Sept. 1, 2008 – They're out there. Or are they?
The Virginia Film Festival will kick off its "Aliens!"-themed event this year Oct. 30 with a special 70th-anniversary rebroadcast of Orson Welles' classic radio play, "The War of the Worlds" and a screening of the 1953 George Pal film of the same name.
"Not only is this the perfect way to open our festival this year, it is also a great way to honor one of the more bizarre evenings in Charlottesville history," said Richard Herskowitz, the festival's artistic director.
"On the night of Oct. 30, 1938, Welles' ultimate hoax had the whole nation on edge and our city was no exception," he said. "Citizens were so nervous, in fact, that the McCormick Observatory had to open its doors just to prove with its telescopes that the skies were not in fact filled with alien spaceships," Herskowitz said. "Just to be sure history doesn't repeat itself, we've asked the observatory to have telescopes at the ready to reassure our spectators that the skies are safe."
The radio show will be presented Oct. 30 at 7 p.m. in the McCormick Observatory.
Afterward, the festival will offer science-fiction fans a 10 p.m. Culbreth Theatre screening of George Pal's classic "War of the Worlds." The film will be introduced by Pal biographer and Charlottesville resident Justin Humphreys.
McCormick Observatory will remain open from 7 to 10 p.m. every night of the festival, serving up spectacular heavenly views and hosting a series of films in a specially created "McCormick Observatory Microcinema." The series will feature three programs of experimental and independent films about space, curated by luminaries of the avant-garde film world, including Craig Baldwin, Jeanne Liotta and Ed Halter.
In addition, underground filmmakers George and Mike Kuchar will present four of their most hyperbolic alien invasion spectacles, "Blips," "Ascension of the Demonoids Death," "Quest of the Ju-Ju Cults" and "Secrets of the Shadow World."
According to Ricky Patterson, senior scientist in the University of Virginia's Department of Astronomy, the Nov. 1, 1938 issue of the Daily Progress featured the headline, "Leander McCormick Telescope Shows No Mobilization on Mars."
"Jumping nerves of seventy-five or more students and residents of Charlottesville were at rest today after they peered at Mars last night through the big telescope at the University of Virginia's Leander McCormick Observatory and saw no evidence of mobilization for an attack upon the earth," the paper reported.
In the end, the paper wrote, "Leander McCormick astronomers assure the public that there is no increased activity on the big planet. As a matter of fact, they are unable to see a soul on Mars, which hasn't changed very much in a good many years."
The rebroadcast and McCormick Observatory series will cover just one aspect of the "Aliens!" theme, which will feature some 80 films and 100 guests exploring the fearful and alluring images of immigrants, outsiders and extraterrestrials alike.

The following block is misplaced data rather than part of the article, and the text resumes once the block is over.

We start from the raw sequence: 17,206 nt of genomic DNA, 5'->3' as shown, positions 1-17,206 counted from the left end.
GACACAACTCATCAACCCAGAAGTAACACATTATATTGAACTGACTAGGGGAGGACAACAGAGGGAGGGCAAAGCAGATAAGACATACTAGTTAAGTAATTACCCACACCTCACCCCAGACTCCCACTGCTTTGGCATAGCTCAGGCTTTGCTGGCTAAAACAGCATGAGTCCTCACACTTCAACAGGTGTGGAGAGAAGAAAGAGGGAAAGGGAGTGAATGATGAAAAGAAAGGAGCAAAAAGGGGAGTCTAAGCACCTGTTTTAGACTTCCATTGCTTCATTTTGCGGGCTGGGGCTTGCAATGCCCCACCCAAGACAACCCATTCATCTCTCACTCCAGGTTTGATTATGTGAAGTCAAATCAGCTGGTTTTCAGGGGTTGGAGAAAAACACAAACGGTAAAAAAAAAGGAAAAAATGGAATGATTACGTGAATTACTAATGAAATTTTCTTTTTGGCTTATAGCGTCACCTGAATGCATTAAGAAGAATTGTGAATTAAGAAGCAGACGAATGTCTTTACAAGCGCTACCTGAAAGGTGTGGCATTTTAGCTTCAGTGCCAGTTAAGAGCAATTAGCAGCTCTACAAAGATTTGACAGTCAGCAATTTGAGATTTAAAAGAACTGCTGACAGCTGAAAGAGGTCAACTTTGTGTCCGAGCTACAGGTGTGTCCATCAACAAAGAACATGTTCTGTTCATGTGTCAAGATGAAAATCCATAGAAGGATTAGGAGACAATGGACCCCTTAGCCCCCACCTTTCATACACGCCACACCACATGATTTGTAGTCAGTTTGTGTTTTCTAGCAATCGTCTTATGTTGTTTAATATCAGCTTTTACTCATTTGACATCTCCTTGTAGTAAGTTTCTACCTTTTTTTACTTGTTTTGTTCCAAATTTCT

To address images of human aliens who migrate across national borders, the festival and the U.Va. Media Studies Department welcome their first Festival Fellow, Hamid Naficy, a film scholar and John Evans Professor of Communication at Northwestern University. His book, "An Accented Cinema," explores the themes and styles of filmmakers who live and work away from their country of origin.
He will make his first festival appearance Sept. 25 with a lecture entitled "Making Films With an Accent" at 4 p.m. in the Newcomb Hall Kaleidoscope Room. The event is free and open to the public.
Naficy will also offer a keynote talk, entitled "From Accented Cinema Toward Multiplex Cinema," on the festival's opening day at 4 p.m.; lead a four-day, one-credit course on "Accented Cinema" on Monday through Thursday of festival week; and participate in and lead various discussion events throughout the weekend.
U.Va. students wishing to take part in the course are required to register by Sept. 12. For information about registering, which will be open to non-students, contact Judy McPeak at firstname.lastname@example.org.
The festival will screen "Koryo Saram – The Unreliable People," a film executive-produced by recently appointed U.Va. Dean of Arts & Sciences Meredith Jung-En Woo.
The film, honored as "Best Documentary" at the 2007 Toronto Reel Asian International Film Festival, tells the harrowing story of Stalin's massive ethnic cleansing campaign in 1937 that resulted in the forced deportation of Koreans living in the coastal provinces of Far East Russia near North Korea to the unsettled steppe country of Central Asia, some 3,700 miles away. Dismissed by Stalin as "unreliable people," and enemies of the state, the deportees were forced to integrate into the Soviet system while working under punishing conditions in Kazakhstan.
Today, the Koreans there are part of that rapidly modernizing independent state – a story that resonates with the experiences of many Americans who have been forced to assimilate and form new cultures themselves.
Full details of the festival program will be available in late September. More information on the Virginia Film Festival is available online www.vafilm.com, where visitors may sign up for a newsletter highlighting festival news and events.
The Virginia Film Festival is hosted by the University of Virginia.